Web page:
Trump’s decision to kill Soleimani along with Muhandis destroyed the Carter administration’s Iran narrative.
By killing Soleimani, Trump made clear that the blank check for aggression the previous six presidents gave Tehran is now canceled. From now on, the regime will be held responsible for its actions. From now on US policy towards Iran will be based on reality and not on escapism.
The second false narrative that has formed the basis of US Middle East policy since Carter is that Israel and the so-called “occupation” are responsible for the absence of peace in the Middle East. [snip]
Just as Reagan turned a blind eye to Iran’s responsibility for the terror attacks its proxies carried out against the United States — including the bombing of the US Embassy in Beirut in April 1983, and the bombing of the Marine barracks in Beirut in November 1983 — so he substantively accepted Carter’s anti-Israel narrative which blamed Israel for the absence of Middle East peace.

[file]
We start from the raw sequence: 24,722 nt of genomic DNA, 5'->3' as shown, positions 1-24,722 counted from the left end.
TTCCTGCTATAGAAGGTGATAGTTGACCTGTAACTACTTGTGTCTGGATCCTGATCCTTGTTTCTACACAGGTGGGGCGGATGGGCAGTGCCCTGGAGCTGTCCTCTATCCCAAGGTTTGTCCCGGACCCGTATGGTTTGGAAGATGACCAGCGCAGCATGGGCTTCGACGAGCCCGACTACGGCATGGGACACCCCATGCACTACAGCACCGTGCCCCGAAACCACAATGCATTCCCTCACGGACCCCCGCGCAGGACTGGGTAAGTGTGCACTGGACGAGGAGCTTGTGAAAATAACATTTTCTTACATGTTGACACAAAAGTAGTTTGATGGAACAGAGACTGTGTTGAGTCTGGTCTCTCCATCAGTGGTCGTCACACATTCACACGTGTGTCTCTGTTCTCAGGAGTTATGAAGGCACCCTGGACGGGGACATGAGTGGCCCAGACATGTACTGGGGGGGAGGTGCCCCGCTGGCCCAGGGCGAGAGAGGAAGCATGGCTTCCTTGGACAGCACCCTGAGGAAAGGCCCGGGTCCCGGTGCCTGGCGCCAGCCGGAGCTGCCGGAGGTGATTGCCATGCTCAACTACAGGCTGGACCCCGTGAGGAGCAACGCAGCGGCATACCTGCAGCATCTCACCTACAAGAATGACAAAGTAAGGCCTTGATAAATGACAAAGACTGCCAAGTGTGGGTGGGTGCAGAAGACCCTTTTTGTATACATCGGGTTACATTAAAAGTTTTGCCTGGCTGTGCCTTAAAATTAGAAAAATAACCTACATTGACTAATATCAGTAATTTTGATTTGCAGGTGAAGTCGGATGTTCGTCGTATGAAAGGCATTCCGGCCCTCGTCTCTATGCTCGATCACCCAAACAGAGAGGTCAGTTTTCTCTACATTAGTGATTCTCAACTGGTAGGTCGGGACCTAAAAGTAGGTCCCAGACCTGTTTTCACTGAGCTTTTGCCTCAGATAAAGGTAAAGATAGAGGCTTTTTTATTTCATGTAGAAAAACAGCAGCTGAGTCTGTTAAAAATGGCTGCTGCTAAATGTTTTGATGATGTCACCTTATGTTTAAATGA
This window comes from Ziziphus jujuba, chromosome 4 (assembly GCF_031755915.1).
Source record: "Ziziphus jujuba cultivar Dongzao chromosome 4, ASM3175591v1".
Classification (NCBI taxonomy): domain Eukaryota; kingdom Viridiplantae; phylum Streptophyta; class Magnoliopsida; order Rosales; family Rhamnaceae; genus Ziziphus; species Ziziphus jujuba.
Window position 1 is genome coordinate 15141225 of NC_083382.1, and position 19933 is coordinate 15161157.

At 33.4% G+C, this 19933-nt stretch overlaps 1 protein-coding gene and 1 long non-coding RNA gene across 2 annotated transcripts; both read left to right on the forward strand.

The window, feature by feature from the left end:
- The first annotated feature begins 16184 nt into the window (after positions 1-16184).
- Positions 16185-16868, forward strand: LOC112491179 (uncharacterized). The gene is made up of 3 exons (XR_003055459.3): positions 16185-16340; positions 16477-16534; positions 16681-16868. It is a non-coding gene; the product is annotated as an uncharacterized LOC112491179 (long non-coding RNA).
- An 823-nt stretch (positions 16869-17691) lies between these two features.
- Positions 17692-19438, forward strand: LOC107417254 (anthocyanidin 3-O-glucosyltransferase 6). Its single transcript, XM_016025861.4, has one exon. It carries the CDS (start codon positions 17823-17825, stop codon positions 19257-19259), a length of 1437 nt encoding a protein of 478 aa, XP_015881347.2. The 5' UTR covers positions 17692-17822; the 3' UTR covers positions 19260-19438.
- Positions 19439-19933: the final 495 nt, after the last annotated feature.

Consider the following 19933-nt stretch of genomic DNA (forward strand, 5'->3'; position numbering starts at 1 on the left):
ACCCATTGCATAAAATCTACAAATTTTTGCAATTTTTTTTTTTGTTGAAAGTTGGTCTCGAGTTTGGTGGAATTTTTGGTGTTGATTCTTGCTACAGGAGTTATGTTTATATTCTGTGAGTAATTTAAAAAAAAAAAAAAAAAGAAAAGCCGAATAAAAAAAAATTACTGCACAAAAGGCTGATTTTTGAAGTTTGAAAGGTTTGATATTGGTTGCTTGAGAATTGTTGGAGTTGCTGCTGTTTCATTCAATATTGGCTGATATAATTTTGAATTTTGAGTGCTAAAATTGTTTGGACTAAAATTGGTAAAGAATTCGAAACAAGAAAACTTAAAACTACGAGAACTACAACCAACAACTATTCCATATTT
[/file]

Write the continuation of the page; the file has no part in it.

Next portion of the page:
The Bush administrations and the Clinton administration followed along with the delusional Carter policies that blamed Israel for the troubles in the region,
Obama, of course, went full circle. [snip]
The fact that the Carter narrative was self-evidently ridiculous and destabilizing made no impression on these successive administrations. PLO aggression and refusal to either disavow terrorism or accept Israel’s right to exist in any borders were brushed aside as irrelevant and unwelcome information.
Israel’s profound concessions for peace were pocketed, poo-pooed and forgotten. [snip]
In Pompeo’s words, “It is important that we speak the truth when the facts lead us to it. And that’s what we’ve done.”
She explains why the Trump refusal to join in the delusions has so upset the foreign policy establishment — “an unforgivable transgression” in her words. He’s rejected their “collective wisdom” with reality-based policies which might, unlike theirs, actually work. Their legacy is in the ash heap. “All their protestations, all their fancy resumes and titles as former officials will lose their allure and market value.”